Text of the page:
Some people like to jump right in to a swimming pool.  Others of us prefer to wade in slowly, … inch by inch, … checking to make sure the pulse rate is not too dangerously high, … letting that last inch of skin get fully used to the wet and cold before assaulting the next inch.  And if those jumpy, splashy people get too close, we may just opt for something else, something safer to do.  How many elementary teachers are living this way with science?  How many are tacitly saying that science is just too uncomfortable so I’ll do as little possible?  They are just going to do what they need to do.  One thing we’ve implemented is a system to help the “waders” discover what they really need.  We have created a district level, standards-based assessment system that allows us to get the individual item analysis that is instructionally useful, which the state system does not provide.  It is gives private, teacher level data that individual teachers compare to the district average to find strengths and weaknesses.  Once teachers identify the weaknesses, we help them to focus on the standards/concepts that seem most important.  In collaborative groups with teachers or resource people who know the science, you can develop class activities that will help students experience, understand, and retain understanding.  Lesson study is perhaps the ultimate form of this, but less formal settings can work, too.  The science expert can be someone from industry if they can blend their expertise with the teaching expertise of the teachers.  Or, expertise can come from a middle or high school teacher, or some other resource: either in person or on the web.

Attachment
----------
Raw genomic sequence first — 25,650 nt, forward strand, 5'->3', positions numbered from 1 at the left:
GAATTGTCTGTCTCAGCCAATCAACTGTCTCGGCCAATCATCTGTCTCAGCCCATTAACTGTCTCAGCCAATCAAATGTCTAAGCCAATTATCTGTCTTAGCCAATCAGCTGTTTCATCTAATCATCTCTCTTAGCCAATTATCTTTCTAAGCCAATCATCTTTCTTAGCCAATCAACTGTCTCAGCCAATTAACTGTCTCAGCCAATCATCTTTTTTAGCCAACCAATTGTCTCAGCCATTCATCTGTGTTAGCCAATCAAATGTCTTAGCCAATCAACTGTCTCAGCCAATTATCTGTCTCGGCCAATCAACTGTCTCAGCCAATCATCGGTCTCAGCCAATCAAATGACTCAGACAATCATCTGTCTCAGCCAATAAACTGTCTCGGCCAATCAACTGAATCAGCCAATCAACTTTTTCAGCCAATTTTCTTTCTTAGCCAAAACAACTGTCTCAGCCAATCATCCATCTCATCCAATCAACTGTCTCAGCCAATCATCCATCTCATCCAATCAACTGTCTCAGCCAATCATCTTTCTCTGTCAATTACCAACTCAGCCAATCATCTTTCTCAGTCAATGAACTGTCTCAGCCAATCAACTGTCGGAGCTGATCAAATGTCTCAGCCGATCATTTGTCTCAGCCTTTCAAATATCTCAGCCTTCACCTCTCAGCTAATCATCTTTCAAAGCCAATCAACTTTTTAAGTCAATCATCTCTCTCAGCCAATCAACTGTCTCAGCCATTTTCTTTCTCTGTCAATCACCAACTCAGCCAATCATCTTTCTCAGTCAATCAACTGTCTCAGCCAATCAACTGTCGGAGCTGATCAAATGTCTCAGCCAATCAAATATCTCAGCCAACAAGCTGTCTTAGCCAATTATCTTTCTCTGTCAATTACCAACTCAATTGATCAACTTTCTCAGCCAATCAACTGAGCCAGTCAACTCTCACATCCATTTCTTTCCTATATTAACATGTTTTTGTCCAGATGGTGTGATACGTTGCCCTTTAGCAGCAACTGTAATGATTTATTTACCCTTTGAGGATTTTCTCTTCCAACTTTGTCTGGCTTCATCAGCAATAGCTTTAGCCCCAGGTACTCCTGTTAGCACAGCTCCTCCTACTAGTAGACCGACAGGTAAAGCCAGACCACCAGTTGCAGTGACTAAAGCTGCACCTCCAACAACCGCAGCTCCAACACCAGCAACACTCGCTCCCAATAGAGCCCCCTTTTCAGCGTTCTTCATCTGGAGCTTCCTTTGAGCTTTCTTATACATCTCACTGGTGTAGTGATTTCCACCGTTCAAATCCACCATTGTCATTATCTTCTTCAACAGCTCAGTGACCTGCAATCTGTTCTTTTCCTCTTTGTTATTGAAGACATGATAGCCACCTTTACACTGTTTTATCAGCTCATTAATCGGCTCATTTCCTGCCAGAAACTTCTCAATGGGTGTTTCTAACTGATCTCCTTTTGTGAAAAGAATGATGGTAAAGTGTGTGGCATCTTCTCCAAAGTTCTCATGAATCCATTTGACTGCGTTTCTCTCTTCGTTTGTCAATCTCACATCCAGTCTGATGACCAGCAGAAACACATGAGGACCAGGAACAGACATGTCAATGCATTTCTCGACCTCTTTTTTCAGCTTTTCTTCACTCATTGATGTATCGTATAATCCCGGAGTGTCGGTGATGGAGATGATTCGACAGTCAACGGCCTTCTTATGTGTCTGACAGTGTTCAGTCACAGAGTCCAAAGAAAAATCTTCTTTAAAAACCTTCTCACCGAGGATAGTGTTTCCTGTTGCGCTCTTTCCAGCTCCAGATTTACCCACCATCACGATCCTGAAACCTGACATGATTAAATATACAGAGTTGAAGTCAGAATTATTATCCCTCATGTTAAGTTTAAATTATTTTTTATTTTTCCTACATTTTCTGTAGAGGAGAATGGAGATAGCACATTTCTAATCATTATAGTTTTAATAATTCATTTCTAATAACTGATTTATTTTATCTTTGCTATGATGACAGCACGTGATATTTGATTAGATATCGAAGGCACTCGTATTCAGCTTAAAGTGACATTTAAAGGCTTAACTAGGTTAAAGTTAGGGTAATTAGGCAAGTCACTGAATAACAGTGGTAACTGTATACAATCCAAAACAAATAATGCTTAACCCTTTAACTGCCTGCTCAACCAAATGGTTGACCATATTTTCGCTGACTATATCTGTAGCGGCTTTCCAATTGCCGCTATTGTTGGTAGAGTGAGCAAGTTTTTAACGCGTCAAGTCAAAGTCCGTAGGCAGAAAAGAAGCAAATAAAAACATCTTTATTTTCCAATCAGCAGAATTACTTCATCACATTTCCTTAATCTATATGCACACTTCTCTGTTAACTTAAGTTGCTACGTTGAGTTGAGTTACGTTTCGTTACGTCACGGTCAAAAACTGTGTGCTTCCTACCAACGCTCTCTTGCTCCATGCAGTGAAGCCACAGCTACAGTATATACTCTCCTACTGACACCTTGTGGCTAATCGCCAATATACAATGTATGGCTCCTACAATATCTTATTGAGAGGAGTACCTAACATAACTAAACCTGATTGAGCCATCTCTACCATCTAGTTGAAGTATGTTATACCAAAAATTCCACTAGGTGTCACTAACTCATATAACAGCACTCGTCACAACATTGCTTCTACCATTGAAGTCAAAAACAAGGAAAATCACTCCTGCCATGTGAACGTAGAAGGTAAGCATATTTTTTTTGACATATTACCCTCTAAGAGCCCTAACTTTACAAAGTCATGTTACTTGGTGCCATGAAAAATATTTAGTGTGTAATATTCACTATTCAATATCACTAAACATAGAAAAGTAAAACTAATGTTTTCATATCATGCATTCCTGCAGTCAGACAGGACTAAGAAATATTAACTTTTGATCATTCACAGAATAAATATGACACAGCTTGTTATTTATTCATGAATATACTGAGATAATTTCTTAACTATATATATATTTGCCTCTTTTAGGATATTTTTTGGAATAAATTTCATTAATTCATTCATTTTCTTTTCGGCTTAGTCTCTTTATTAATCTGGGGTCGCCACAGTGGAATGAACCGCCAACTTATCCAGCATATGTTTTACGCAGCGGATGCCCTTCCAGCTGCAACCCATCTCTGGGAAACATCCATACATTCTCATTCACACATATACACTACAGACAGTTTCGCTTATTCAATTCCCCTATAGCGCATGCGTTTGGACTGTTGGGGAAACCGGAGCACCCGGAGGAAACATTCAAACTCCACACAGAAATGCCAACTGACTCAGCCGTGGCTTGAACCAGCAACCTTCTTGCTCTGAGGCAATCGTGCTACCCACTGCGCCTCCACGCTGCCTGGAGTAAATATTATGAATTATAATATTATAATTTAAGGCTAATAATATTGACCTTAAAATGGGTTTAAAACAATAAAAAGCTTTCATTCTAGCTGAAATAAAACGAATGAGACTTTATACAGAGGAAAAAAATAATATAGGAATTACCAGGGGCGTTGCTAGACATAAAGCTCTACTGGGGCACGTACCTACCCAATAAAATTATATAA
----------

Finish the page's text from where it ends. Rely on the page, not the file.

We operate in a data-driven world today – sometimes we smother ourselves with it, sometimes we just give it lip service.  The key is to making it work is getting limited, useful data and then acting on it.  Also, avoid the temptation to fix everything.  Remember, the waders need to be brought along slowly.  They probably need to be brought along slowly each time they come upon a new pool.  From a leadership perspective, this calls for tenacious patience, all too rare a quality where science education is concerned.”